The Sopranos has been my favorite show for some time now, sometimes switching with The Wire but mostly staying on top. So my journey to write “Long Overdue Recaps” of each season was long, but a joy. This post is meant to consolidate those reviews in one place, and to offer some of my key takeaways from the experience.
- James Gandolfini’s performance is the best of any actor or actress in any television show. It comes down to quantity. We could go line for line on best TV moments between, let’s say, Bryan Cranston as Walter White and Gandolfini as Tony and the comparison would be close. But whereas we could capture most of Cranston’s best moments- because he also shares the series with a co-lead- we would be lost in a sea of Tony Soprano moments because he dominates the entire series with his giant frame and huge presence. He is on the screen so damn much and is asked to deliver time and again for 6 incredible seasons, and he just never freaking misses.
- I alluded to this in a couple of my posts, but I just absolutely cannot understand why Game of Thrones has the rep for killing main characters. Side characters? Maybe… but time and again The Sopranos developed characters richly and deeply, enmeshing them in the plot and the viewers lives and then offs them with more build and precision and significance than maybe any death in Game of Thrones other than Ned Stark’s.
- Pacing matters and characters matter. If you want to make a great drama series, take two things from The Sopranos (as I think most do). The first is to develop, really develop, all of your characters, significant and insignificant. Give them quirks and backstories, conflict and comedy. Give them sub plots and interweave thosd into the main plot. Make me feel something about them as much as possible and then every part of your story gets raised. The Sopranos shocked audiences and maybe themselves, by developing a character in the wings until all of a sudden they were the star of the show, like Vito and AJ and Phil and any number of characters. The show went for six seasons and never ran out of steam because it never ran out of characters to help complicate Tony’s life. As much as Tony was the focal point, he was never the only point./ And the second takeaway is to pace it out. The Sopranos always had storylines that spanned the series that was fed by storylines that spanned a couple seasons, fed by storylines than spanned for a single season, supported by storylines that spanned an episode or two. Too often series don’t have the clarity and foresight to balance all of those at once, and the show grows off balance from having only storylines that last an episode or two, or boring storylines that are insular to a season but take so long to develop any number of issues. The Sopranos is a masterclass in pacing.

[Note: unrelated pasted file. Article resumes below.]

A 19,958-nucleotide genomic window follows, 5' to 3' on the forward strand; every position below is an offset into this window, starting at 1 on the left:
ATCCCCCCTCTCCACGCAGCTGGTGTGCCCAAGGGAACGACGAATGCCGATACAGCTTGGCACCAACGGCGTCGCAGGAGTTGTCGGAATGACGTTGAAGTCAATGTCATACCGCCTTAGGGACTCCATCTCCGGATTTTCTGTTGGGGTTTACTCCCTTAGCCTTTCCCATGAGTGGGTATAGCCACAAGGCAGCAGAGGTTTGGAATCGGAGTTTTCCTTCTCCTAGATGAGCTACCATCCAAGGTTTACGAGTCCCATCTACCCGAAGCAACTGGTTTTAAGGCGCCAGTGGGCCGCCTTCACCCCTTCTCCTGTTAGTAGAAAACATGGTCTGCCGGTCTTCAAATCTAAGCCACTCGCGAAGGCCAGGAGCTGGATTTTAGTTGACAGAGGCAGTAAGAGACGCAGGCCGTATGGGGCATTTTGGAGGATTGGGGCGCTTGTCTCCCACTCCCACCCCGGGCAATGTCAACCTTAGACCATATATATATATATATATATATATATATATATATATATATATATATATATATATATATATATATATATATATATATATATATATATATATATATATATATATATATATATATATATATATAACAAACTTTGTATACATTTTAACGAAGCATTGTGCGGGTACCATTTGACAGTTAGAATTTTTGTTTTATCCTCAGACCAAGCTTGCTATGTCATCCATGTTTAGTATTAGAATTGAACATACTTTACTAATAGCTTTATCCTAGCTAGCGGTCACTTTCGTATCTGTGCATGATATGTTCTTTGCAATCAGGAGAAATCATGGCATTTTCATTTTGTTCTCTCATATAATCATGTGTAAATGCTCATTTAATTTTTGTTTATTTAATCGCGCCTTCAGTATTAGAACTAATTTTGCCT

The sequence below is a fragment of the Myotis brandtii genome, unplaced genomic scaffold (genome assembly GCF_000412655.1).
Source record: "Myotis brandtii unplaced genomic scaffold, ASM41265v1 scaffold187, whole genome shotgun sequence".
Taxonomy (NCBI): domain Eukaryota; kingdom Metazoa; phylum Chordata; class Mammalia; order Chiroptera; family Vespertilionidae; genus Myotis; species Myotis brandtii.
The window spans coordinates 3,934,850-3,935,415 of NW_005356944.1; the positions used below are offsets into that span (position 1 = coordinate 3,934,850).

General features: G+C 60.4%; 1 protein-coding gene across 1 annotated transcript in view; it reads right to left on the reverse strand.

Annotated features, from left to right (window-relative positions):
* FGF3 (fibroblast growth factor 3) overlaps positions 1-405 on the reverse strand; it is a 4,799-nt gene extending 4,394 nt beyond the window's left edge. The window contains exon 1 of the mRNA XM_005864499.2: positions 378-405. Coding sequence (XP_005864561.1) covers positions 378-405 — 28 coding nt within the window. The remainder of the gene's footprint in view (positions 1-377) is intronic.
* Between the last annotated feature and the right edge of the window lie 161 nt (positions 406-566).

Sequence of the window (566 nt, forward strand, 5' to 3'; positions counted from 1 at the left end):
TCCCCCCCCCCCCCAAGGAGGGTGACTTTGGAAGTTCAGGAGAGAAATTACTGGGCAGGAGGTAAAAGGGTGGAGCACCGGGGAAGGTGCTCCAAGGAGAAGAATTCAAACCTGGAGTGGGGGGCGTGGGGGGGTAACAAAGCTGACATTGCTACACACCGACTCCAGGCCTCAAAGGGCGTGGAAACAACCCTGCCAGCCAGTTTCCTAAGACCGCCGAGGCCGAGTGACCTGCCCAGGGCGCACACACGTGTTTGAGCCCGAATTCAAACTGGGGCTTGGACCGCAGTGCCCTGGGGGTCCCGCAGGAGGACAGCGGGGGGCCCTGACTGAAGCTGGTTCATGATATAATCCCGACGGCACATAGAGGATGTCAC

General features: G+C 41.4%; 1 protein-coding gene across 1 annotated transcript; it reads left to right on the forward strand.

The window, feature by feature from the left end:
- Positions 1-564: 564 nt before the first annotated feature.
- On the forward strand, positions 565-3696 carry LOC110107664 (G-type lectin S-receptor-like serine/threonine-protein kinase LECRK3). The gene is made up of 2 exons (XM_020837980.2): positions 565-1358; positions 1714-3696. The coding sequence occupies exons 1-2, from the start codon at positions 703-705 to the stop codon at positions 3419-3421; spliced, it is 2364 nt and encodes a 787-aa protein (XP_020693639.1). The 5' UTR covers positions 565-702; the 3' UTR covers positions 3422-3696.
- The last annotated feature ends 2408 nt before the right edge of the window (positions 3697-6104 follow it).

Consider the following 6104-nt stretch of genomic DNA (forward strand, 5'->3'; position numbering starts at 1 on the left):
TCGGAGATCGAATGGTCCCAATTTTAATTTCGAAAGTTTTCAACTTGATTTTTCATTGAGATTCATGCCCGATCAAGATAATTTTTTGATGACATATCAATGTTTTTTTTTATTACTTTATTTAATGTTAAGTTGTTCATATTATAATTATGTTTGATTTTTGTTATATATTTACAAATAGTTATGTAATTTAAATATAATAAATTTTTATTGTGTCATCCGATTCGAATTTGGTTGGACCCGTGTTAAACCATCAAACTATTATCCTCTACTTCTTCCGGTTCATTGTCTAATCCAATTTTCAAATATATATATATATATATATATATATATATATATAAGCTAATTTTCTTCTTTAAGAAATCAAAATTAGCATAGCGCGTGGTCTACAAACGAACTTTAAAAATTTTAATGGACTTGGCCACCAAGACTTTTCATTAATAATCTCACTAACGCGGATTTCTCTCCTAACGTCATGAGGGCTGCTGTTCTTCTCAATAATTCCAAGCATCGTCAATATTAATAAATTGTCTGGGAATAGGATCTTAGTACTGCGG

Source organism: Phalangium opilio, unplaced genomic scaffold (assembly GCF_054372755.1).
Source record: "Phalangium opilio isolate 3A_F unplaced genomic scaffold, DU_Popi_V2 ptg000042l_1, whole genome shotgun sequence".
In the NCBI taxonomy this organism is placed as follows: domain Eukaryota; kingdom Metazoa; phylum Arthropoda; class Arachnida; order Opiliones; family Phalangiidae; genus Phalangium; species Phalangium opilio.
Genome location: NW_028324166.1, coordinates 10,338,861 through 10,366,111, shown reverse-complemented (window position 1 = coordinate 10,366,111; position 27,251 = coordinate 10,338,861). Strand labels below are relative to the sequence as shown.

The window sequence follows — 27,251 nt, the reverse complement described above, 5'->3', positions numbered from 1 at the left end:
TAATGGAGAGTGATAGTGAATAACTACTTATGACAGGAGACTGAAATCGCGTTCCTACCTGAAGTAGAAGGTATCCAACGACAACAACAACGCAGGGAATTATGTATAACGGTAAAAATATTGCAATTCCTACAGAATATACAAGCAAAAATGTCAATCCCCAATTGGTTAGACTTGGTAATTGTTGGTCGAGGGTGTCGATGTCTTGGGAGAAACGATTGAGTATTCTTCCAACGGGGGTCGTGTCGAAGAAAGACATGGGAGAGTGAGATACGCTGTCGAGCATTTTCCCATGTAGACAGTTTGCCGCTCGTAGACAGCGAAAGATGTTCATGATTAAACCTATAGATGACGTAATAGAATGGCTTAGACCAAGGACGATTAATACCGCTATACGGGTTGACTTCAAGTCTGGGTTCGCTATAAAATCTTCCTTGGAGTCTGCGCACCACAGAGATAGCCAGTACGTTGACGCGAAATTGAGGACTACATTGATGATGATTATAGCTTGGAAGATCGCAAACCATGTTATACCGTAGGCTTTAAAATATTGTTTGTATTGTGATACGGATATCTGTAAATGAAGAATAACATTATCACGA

- Lastly, I loved writing about The Sopranos. The only challenge was trying to clearly articulate the intricacies in the story and the meaning it conveys. It was a fun challenged, and I think that sometimes I may have even done it some justice. So I hope you will check out some of my thoughts on The Sopranos long after anyone is asking…
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